16. This Schwalbe set-up is not at all “revolutionary” at all, it’s a blatant rip-off; Mavic and Michelin did this for its factory racers in the mid-’90’s with the “Le SYSTEM”!
    I still have some of Juergen Beneke ‘s system wheels in my garage !

  17. If the cost is reasonable, I’ll pick up a set as soon as they’re available, and I’ll echo the comment: I’m not a weight weenie by any stretch – I don’t even know what my bikes weigh, but 200g per tire seems like a lot. Maybe it’s 200g total for a set?

    All in all, good thinking here; separating the pressure that’s holding the tire in place from the pressure the tire is riding on. As usual, tech comes along for motorcross, then 10-15 years later someone puts a presta valve on it and it’s revolutionary.

  18. Inflate a road tire to the diameter needed, wrap it in duct tape, put it in the tire(after a few mods), add sealant to tire. Presta!

    Jk, Greg’s ghetto version what uses tubulars sounds much more promising for a d.i.y. solution.

  19. @Alexander, Dockboy and pmurf, it looks like Greg’s friend had the right idea for a home brew version by using a road tubular tire as the insert since the tire casing will keep the tube from over expanding.
    Also this might not be the best option for CX unless it allows a more flexible sidewall since one of the reasons for using tubulars in cross is to get a very flexible tire that conforms to the terrain. This is also one of the drawbacks to tubeless tires in CX because the stiffer sidewalls reduce tire conformability and increase the risk of burping. However if the insert can force the beads against the rim then you could run a softer sidewall, like an “open tubular” road tire and then you’d have a magic setup for cross.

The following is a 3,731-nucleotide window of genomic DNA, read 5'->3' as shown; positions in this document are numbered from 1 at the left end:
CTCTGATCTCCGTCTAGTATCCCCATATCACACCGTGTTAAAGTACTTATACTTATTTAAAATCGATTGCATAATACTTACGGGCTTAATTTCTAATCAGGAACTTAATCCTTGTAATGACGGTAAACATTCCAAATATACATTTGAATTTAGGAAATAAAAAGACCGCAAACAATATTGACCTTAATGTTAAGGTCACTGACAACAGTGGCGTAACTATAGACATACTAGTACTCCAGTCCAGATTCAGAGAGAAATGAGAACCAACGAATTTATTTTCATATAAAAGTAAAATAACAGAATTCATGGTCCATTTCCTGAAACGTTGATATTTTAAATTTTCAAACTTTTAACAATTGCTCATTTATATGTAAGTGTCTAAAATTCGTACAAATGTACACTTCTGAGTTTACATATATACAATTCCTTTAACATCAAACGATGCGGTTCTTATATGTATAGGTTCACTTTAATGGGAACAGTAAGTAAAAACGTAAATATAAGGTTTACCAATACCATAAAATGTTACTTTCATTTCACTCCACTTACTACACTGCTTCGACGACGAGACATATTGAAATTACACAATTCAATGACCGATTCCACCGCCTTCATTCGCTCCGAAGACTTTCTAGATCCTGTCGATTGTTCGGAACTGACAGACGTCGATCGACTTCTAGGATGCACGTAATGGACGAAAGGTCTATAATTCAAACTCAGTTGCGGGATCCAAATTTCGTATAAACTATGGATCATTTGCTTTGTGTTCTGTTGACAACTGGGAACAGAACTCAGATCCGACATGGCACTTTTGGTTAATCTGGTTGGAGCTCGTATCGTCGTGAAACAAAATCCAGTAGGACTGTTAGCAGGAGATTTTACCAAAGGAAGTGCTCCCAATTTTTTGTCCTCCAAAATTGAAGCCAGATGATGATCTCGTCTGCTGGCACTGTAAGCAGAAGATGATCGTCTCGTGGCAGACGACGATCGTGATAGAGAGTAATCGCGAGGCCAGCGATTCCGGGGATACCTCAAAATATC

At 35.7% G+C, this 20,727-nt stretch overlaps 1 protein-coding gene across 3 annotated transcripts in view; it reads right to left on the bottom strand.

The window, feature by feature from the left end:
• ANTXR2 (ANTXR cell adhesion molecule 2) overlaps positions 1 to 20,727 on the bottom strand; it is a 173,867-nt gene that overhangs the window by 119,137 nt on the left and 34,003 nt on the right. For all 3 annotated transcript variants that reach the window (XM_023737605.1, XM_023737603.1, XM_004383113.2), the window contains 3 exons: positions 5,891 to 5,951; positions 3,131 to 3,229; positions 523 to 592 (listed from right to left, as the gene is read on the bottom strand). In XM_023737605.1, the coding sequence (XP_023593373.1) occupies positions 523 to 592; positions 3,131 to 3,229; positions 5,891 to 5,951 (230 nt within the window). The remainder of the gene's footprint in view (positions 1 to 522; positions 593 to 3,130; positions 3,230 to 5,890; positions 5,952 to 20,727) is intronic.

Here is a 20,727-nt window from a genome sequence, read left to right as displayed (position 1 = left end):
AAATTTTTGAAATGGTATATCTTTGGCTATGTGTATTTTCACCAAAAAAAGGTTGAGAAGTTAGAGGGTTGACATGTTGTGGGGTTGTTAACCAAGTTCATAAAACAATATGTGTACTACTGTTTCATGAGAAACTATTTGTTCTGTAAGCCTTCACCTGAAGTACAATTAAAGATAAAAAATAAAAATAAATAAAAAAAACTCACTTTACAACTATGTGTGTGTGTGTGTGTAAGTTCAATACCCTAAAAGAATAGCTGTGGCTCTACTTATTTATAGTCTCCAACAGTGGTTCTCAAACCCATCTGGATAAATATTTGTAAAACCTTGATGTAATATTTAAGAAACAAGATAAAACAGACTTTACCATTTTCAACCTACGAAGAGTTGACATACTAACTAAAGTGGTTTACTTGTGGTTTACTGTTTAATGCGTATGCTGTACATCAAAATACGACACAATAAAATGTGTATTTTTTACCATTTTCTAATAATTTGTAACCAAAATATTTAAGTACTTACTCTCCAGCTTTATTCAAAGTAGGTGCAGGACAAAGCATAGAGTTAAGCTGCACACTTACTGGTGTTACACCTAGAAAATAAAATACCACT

20. I have the neutech Tubliss system on my moto. Absolutely love it – huge improvement. That said, I don’t predict similar benefit here.

    1. The weight difference is much more relevant on the MTB. On the moto it can actually be a savings over a UHD tube and more over the weight is less important. 200g is significant on a MTB. I’d see this as a DH solution only

    2. The moto can benefit from very low pressures because of the very stiff tire sidewall. I can already run my tubeless MTB tire to the point of sidewall squirm. Any lower pressure is just going to result in unacceptable sidewall squirm unless they start making stiffer (i.e., heavier) MTB sidewalls.

  21. @Keith @Ryan – Respectfully, you may be running very low pressures in your specific rim/tyre combination; which may be perfectly adequate for your riding style.

    However, please recognize that technology is not advanced for the average, moreso for the edge of functionality, which is a place where some riders look for marginal gains (Team Sky, or Track Riders for example) – eventually, the stable form of an innovative design becomes the norm and more widely available.

    If your setup works for you, stick with it. Ride on, Ride Strong.

    @Pasabaporaqui – Have you tried returning the Schwalbes (or any tyre brand) you slice if you feel that they failed too early? Or have you considered that it is a mis-match between riding terrain and tyre choice?